It's quite hard to find information on that topic for whatever reason. For the commons http client take a look at http://hc.apache.org/httpcomponents-...-ga/index.html
What AuthenticationSimpleHttpInvokerRequestExecuter does is to send basic authentication with every request. That is ok if you want to build a REST-Service or something like that. But if full authentication envolves multiple steps (like authenticating with AD and queryin database for roles), it might be better to authenticate only once. You keep track of the session exactly the same way you would do in a webapplication--> use HTTP-session.
If you are using Spring-Security 3.1 you could define 2 <http> elements. The first one requires no acces-role and is used for your login-service. The second is used for all other services, and requires ROLE_USER.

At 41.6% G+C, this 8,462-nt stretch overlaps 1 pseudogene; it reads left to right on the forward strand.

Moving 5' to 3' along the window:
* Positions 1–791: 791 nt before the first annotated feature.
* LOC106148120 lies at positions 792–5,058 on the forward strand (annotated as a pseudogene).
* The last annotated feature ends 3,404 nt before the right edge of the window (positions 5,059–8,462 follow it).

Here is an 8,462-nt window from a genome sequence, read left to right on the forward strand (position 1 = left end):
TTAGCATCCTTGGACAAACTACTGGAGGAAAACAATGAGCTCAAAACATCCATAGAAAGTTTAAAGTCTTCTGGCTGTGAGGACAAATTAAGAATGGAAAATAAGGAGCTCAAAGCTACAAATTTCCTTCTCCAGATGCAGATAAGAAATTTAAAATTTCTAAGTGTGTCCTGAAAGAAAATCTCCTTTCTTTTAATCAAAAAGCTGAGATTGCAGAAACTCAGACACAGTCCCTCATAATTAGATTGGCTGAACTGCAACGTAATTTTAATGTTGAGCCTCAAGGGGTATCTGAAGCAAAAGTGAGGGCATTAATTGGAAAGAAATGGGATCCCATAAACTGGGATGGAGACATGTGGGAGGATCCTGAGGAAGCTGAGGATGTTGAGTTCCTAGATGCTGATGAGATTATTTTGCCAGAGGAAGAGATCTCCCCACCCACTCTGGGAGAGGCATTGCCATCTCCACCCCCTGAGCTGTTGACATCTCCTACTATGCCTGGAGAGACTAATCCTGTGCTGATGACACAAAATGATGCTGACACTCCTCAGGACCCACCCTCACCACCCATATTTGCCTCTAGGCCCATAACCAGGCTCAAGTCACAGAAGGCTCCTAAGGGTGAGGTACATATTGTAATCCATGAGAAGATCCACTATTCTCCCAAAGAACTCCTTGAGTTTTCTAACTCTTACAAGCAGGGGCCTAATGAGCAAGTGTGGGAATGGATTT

You now should make sure that your LoginService is matched by the first element (otherwise you can't access it, because you can't have a role at that point). I published it like this.
<http pattern="/remoting/public/**" auto-config="true">
<intercept-url pattern="/**" method="POST" requires-channel="https"/>
<http pattern="/**" auto-config="true">
<intercept-url pattern="/**" access="ROLE_USER" method="POST" requires-channel="https"/>
(note that my dispatcherservlets url-pattern is /remoting/* , could be different in your case)
<bean name="/public/loginService" class="org.springframework.remoting.httpinvoker.HttpInvokerServiceExporter">
You then could use create-session="always" in the first <http> element. But probably the better way is to just create the session yourself in your authenticationProvider. I do it after everything went fine, that way i can ensure that no session is created for failed authentications. So bevore returning the authentication in your provider, just call request.getSession(); which automatically creates a session if none exists